CINCINNATI, OH (FOX19) - Former Superintendent of Cincinnati College Preparatory Academy (CCPA) Lisa Hamm says she can't keep quiet any longer. Until now, she claims the only narrative that's been told comes from Ohio's Auditor Dave Yost.
Hamm reminds people there are two sides to every story.
"I want to respect the process of the justice system. This is a serious injustice, and it's very frustrating. I want to be able to get the truth out," Lisa Hamm told FOX19's Amy Wagner during an exclusive interview Thursday.
The former superintendent is facing 26 charges of theft in office, unauthorized use of property and tampering with evidence and records. Stephanie Millard, the school's former treasurer, is facing the same charges.
In June, Ohio Auditor Dave Yost spoke with FOX19 about the findings of a special audit of CCPA.
"The wining and dining on the public tab shocks the conscience," Yost said.
Yost says from 2006-2010, Hamm and Millard used $520,000 in public funds in a way that constitutes abuse. Yost points to trips to Chicago, California and Boston for staff members as well as staff gifts like iPods and gift certificates of evidence of that abuse.
"Do you feel any part of the truth has been out at this point?" Wagner asked Hamm. "I'm not denying the expenditures. Most of the things they say were spent, were spent, but the narrative behind it is false," Hamm said.
Hamm says the trips and gifts were part of the culture she created at CCPA, one that retained talented teachers in a tough urban environment.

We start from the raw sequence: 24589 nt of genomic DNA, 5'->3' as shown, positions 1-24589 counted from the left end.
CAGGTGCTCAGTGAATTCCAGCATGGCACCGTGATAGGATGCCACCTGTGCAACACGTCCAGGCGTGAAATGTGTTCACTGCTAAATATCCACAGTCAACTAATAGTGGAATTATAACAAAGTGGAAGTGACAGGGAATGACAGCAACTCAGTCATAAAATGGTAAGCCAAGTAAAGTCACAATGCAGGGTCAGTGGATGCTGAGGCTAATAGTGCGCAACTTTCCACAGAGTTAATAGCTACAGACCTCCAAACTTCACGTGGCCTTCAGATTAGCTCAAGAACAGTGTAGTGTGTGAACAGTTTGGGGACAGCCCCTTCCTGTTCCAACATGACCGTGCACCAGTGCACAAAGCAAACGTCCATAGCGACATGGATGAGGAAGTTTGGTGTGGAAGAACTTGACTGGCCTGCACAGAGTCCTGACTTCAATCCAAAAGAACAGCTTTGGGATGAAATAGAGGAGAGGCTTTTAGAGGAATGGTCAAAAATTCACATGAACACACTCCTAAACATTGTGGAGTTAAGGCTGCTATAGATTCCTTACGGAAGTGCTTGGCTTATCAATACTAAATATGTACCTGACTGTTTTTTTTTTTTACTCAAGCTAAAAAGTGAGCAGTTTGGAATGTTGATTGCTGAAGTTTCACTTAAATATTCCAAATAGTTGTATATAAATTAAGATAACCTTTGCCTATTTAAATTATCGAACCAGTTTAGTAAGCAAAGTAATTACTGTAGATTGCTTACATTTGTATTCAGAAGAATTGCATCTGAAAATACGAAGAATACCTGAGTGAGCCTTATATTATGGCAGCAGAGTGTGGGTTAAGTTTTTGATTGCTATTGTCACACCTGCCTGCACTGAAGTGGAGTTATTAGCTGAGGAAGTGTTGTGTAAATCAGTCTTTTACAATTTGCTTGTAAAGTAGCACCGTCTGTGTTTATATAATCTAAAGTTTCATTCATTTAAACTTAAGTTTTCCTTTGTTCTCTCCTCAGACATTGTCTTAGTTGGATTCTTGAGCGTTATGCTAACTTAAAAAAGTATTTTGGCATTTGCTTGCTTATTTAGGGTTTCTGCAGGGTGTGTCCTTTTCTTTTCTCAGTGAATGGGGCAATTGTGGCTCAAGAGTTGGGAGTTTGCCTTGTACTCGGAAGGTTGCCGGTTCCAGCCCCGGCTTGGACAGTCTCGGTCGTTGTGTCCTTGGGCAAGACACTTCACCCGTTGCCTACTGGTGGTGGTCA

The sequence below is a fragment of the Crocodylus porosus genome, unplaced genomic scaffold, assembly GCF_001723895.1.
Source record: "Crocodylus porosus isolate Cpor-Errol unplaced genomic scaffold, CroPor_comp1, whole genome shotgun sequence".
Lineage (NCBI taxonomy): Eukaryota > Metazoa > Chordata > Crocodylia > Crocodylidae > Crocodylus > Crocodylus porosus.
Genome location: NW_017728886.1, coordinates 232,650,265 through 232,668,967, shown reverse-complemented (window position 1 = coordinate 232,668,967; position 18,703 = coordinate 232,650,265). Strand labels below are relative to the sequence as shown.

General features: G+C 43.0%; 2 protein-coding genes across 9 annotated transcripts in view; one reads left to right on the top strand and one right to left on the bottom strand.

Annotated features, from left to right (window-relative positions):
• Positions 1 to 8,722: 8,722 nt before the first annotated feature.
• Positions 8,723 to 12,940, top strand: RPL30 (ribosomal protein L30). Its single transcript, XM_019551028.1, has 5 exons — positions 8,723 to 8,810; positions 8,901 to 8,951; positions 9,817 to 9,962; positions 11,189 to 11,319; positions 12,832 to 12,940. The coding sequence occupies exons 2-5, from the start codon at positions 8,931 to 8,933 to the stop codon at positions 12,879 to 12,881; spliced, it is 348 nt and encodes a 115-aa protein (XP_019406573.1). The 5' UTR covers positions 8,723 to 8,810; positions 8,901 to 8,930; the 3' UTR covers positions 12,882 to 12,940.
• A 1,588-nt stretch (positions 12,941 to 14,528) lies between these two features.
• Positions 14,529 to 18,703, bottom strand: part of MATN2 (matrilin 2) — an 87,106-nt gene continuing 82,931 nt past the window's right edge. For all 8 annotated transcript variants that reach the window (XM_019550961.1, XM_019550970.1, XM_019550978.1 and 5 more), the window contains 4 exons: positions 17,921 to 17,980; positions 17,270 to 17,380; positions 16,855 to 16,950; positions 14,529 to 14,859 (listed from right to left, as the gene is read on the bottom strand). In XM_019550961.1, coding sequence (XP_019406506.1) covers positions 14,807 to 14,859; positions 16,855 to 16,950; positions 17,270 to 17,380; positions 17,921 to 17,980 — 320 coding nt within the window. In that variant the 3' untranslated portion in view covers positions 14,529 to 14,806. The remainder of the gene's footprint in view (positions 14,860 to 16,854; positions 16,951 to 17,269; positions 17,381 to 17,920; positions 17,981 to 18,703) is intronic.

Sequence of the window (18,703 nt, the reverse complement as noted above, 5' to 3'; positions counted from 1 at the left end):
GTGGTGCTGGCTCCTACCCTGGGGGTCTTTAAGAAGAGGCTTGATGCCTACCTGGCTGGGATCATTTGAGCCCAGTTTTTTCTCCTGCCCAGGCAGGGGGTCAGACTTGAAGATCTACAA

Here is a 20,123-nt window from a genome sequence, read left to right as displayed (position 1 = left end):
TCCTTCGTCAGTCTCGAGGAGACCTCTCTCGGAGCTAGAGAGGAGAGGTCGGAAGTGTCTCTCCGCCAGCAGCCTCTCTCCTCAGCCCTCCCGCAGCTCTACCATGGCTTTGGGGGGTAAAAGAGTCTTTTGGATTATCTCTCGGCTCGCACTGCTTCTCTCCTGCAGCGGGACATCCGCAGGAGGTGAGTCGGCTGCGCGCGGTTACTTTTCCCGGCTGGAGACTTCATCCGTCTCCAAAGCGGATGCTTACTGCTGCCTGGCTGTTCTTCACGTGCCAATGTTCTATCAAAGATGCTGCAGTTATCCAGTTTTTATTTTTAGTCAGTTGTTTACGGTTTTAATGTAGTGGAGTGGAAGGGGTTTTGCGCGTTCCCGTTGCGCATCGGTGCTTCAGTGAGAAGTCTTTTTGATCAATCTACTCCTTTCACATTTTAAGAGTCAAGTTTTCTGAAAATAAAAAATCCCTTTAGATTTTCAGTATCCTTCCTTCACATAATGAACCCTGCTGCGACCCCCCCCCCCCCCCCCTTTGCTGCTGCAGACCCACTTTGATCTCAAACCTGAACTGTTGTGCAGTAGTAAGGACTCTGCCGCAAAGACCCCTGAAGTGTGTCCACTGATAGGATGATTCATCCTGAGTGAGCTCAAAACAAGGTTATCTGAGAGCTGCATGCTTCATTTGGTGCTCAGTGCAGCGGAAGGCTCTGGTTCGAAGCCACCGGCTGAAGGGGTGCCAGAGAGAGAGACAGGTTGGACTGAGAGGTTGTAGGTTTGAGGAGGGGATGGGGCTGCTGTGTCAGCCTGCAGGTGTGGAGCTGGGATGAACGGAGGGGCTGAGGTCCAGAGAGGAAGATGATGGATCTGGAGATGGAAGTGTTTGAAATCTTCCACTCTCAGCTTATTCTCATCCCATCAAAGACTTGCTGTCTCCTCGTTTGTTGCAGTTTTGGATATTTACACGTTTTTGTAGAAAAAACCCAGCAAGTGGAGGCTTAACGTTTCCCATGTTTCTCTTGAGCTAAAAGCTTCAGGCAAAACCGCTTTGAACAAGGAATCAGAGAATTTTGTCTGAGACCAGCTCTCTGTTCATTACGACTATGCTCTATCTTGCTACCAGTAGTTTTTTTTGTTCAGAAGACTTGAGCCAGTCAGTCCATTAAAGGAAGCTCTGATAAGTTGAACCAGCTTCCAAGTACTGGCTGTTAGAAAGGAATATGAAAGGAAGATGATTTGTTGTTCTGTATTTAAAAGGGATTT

"Any organization that has succeeded in obtaining greatness and sustaining greatness over a period of time has the exact same methods," Hamm said.
One of Hamm's methods is incentivizing students. The auditor calls many of those incentives excessive.
One in question, a suite at U.S. Bank Arena for the Justin Bieber concert.
"Justin Bieber. Who got to go to that?" Wagner asked. "The thing about Justin Bieber is that there's the perception I had such a great time," Hamm said.
Hamm maintains the concert was a reward for students who won an essay contest, not a reward for herself.
"They had a ball but it was not fun for me to take 20 screaming girls to Justin Bieber and then get home at 2 a.m. because I drove," Hamm said.
Hamm also says the money used for the concert suites, as well as all employee gifts and trips, was board-approved and didn't use any taxpayer money.
"This was not state money on any of these things. These are fundraising and sources of revenue that is discretionary funds that the school has in excess of $200,000 a year," Hamm said.
Hamm believes much more will come out in January when she has her day in court. It's a day she says can't come soon enough.
"I can't wait. We have to get through. This has been an immense burden. Putting it into the Lord's hands, that's all I can do," Hamm said.
The Hamilton County Prosecutor's Office says they will wait to discuss the facts of the case in court.
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